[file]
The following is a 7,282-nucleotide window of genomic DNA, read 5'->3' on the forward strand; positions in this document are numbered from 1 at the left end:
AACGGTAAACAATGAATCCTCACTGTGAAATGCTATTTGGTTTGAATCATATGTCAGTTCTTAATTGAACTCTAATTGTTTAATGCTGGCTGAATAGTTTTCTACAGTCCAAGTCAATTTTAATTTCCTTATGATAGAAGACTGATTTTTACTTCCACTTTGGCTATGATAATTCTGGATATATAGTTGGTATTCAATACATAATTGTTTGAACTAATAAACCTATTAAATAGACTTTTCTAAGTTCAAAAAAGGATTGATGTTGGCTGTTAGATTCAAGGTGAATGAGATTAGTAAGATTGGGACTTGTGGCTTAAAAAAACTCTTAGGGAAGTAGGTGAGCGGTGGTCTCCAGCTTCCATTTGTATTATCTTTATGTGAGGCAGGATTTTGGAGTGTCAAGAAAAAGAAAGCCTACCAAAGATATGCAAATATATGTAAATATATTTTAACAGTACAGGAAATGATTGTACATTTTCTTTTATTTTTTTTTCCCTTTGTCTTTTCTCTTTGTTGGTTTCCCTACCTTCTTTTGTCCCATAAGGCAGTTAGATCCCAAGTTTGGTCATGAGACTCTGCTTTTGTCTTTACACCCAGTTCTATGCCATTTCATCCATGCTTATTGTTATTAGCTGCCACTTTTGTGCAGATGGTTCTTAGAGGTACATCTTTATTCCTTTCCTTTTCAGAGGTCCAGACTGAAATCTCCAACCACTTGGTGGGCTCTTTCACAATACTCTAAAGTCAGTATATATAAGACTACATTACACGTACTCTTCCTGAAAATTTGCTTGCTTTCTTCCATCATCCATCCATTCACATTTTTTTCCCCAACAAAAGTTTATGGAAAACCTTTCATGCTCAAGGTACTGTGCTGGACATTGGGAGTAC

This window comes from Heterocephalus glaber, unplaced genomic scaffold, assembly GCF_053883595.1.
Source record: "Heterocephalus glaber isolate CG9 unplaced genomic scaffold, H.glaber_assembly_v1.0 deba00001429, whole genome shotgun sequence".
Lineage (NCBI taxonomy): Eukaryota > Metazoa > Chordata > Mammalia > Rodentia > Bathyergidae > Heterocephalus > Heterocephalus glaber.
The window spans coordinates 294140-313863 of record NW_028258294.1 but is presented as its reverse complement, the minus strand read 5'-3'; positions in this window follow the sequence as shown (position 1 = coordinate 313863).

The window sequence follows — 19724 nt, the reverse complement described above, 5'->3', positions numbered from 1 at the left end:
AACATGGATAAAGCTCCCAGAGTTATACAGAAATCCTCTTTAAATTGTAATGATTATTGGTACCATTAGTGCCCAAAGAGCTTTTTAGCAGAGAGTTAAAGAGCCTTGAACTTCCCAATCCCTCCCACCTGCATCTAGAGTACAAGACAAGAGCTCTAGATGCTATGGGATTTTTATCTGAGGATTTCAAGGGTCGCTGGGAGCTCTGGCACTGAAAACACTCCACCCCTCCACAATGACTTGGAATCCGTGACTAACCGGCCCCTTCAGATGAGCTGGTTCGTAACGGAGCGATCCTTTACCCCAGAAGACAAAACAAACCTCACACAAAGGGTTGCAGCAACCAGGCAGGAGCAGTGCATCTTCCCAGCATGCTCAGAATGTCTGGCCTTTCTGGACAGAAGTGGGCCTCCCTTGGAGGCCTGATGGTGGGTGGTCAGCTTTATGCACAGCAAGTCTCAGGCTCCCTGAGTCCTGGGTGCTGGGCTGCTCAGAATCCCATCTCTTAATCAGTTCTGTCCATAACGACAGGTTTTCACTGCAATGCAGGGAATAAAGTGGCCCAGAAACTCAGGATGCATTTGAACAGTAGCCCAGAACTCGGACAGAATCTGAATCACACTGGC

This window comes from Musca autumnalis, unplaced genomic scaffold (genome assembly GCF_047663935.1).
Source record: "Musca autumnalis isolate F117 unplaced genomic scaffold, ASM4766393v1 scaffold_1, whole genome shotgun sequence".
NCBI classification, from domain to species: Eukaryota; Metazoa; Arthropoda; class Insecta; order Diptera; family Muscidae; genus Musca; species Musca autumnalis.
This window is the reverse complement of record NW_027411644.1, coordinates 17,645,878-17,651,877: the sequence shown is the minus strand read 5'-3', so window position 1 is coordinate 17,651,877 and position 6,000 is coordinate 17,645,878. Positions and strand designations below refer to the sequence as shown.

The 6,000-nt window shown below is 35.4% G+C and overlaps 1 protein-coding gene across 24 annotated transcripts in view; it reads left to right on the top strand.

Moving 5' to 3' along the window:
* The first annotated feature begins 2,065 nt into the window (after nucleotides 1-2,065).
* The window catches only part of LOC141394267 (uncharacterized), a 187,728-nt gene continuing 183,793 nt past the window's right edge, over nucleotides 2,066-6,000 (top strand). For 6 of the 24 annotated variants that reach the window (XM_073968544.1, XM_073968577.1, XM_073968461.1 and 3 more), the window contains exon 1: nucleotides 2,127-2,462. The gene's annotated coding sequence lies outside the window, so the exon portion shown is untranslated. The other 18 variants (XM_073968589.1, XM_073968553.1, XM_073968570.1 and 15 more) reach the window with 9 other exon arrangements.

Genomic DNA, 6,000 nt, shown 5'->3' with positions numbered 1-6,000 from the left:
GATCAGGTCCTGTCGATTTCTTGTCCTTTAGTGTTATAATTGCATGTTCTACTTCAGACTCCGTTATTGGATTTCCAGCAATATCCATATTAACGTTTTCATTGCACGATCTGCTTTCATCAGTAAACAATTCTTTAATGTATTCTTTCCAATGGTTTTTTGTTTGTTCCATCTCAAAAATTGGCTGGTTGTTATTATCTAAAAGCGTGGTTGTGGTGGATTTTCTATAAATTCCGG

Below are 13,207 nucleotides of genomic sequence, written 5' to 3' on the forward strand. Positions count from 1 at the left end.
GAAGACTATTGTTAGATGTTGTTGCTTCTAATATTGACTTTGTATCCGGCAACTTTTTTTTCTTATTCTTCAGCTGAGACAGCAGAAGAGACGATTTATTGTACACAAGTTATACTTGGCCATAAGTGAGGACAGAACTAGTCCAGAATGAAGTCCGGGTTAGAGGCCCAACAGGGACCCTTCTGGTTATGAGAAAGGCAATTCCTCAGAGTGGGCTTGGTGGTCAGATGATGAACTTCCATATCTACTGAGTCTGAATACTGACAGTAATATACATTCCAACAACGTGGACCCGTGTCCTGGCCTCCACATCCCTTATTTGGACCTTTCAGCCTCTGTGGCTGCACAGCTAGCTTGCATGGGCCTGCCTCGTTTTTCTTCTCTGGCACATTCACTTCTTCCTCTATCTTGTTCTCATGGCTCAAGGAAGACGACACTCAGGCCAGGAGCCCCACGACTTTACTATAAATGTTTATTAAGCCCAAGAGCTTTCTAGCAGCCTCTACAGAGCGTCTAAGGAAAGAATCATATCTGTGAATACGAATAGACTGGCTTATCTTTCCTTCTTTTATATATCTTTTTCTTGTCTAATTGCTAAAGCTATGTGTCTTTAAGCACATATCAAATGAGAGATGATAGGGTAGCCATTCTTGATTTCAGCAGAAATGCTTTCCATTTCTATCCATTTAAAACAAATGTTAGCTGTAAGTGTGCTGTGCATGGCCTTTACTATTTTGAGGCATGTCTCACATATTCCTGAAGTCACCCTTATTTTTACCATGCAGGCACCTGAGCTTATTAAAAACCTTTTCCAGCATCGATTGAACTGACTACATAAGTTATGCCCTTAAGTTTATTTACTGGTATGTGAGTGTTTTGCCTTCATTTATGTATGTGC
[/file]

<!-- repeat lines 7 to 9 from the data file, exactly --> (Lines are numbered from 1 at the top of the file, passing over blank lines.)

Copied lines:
The window sequence follows — 19724 nt, the reverse complement described above, 5'->3', positions numbered from 1 at the left end:
AACATGGATAAAGCTCCCAGAGTTATACAGAAATCCTCTTTAAATTGTAATGATTATTGGTACCATTAGTGCCCAAAGAGCTTTTTAGCAGAGAGTTAAAGAGCCTTGAACTTCCCAATCCCTCCCACCTGCATCTAGAGTACAAGACAAGAGCTCTAGATGCTATGGGATTTTTATCTGAGGATTTCAAGGGTCGCTGGGAGCTCTGGCACTGAAAACACTCCACCCCTCCACAATGACTTGGAATCCGTGACTAACCGGCCCCTTCAGATGAGCTGGTTCGTAACGGAGCGATCCTTTACCCCAGAAGACAAAACAAACCTCACACAAAGGGTTGCAGCAACCAGGCAGGAGCAGTGCATCTTCCCAGCATGCTCAGAATGTCTGGCCTTTCTGGACAGAAGTGGGCCTCCCTTGGAGGCCTGATGGTGGGTGGTCAGCTTTATGCACAGCAAGTCTCAGGCTCCCTGAGTCCTGGGTGCTGGGCTGCTCAGAATCCCATCTCTTAATCAGTTCTGTCCATAACGACAGGTTTTCACTGCAATGCAGGGAATAAAGTGGCCCAGAAACTCAGGATGCATTTGAACAGTAGCCCAGAACTCGGACAGAATCTGAATCACACTGGC

This window comes from Musca autumnalis, unplaced genomic scaffold (genome assembly GCF_047663935.1).